A number of other companies and associations are also expected to file briefs in the case, which has divided the American public and set off a highly charged debate about what limits should be placed on law enforcement access to digital devices.

"There is broad and deep concern throughout many types of companies throughout the tech industry that there is a potentially dangerous precedent in this case," said Ed Black, president and chief executive of CCIA.

A joint filing was being prepared by Google, Facebook, Microsoft, Snapchat, Evernote and Mozilla, according to Denelle Dixon-Thayer, chief legal officer for Mozilla Corporation.

"Tech companies should aspire to build 'unhackable' products," Dixon-Thayer said in a blog post.

"With this precedent, we could all be told not to build secure products in the first place."

The case stems from the FBI's efforts to access the locked iPhone used by one of the perpetrators of the December attack in San Bernardino, California that killed 14 people.

Apple has argued that the only way to unlock the phone would be to introduce a weakened operating system, which could potentially leak out and be exploited by hackers and foreign governments.

The FBI has argued that by introducing encryption that can lock data, making it accessible only to the user, Apple and others are essentially creating "warrant-proof zones" for criminals and others that will cripple law enforcement and jeopardize public safety.

The CCIA includes Apple rivals such as Amazon, Pandora and Samsung, and the Internet Association counts as members Dropbox, Microsoft, Yahoo and Facebook. Some firms are members of both, such as Google, which is also part of the i2Coalition.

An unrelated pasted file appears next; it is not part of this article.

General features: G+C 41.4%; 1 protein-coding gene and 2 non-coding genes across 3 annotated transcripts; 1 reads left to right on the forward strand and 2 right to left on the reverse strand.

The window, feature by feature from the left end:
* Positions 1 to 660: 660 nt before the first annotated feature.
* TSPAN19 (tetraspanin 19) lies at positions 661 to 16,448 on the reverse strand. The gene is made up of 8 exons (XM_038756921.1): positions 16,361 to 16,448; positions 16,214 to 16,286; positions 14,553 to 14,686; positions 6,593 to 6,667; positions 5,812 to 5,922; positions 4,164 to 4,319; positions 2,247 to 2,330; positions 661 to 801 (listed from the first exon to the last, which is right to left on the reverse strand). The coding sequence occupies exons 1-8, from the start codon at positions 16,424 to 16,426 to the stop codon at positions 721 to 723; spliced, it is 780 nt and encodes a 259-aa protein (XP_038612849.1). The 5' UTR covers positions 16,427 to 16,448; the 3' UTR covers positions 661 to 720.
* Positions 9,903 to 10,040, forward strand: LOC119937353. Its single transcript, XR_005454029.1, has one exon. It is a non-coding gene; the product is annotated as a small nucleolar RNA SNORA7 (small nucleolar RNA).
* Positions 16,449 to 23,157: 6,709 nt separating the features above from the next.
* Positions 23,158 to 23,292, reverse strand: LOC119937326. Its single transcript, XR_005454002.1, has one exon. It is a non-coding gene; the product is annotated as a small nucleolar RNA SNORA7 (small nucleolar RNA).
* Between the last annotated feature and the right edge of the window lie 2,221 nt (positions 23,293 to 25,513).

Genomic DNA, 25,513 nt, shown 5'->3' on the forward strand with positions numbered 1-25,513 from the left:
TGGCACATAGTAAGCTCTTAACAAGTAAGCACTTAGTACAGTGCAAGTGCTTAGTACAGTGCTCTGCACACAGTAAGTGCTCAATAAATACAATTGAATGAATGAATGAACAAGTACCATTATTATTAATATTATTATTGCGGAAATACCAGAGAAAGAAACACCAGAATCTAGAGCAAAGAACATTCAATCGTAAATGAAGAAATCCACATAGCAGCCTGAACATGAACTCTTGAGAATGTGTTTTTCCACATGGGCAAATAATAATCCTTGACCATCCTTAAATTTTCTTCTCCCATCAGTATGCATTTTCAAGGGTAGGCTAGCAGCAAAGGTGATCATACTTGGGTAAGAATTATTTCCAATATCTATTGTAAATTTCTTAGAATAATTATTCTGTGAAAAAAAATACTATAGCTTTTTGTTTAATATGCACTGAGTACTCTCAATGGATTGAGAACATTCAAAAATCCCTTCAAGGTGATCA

- Twitter, cryptographers for Apple -

Twitter meanwhile filed another legal brief supporting Apple, together with 16 other tech firms including eBay, LinkedIn, Airbnb and Reddit.

"The government seeks unbounded authority to compel Apple to design software that does not currently exist and that will circumvent and undermine security measures intended to protect its users' data," the brief said.

This could "set a precedent that could be used in future cases to require (other tech firms) to provide technical assistance in a manner that undermines the very products they offer."

Intel announced its own legal filing supporting Apple, saying that it would be "an unprecedented step for the government to require a company to develop technology that weakens security in a commercial product."

"Such a move chills innovation," the chipmaker said in a statement.

AT&T joined the effort as well, saying the order expands law enforcement authority.

"Only Congress can address these issues in a sufficiently comprehensive, uniform, and fair manner," AT&T said.

A group of cryptographic experts also filed arguments in support of Apple's case on Thursday.

Forcing Apple to create a new operating system "increases the risk that the forensic software will escape Apple's control either through theft, embezzlement, or order of another court, including a foreign government," said the brief filed by the Stanford Law School Center for Internet and Society on behalf of several academic and private sector cryptographers.

Digital rights groups also backed Apple, with the Electronic Frontier Foundation arguing in its brief that the order would violate Apple's free speech rights by forcing it to write weakened software guaranteed with its digital signature.

It would be "akin to the government dictating a letter endorsing its preferred position and forcing Apple to transcribe it and sign its unique and forgery-proof name at the bottom," EFF argued in its brief endorsed by 46 technology specialists.

A separate filing by the Center for Democracy & Technology said the order "would set a precedent under which any company could be forced to spy on unknowing customers on behalf of law enforcement, and in the process be required to override its own security measures in ways that expose its users to malicious attacks."












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Previous Report
Apple ready for encryption 'conversation': lawyer
Washington (AFP) Feb 29, 2016
Apple wants a "conversation" to help settle a standoff with US law enforcement over accessing an encrypted iPhone, according to testimony prepared for a congressional hearing. In a statement prepared for the Tuesday hearing, Apple general counsel Bruce Sewell said the public should understand that "encryption is a good thing, a necessary thing" even if it makes the work of law enforcement mo ... read more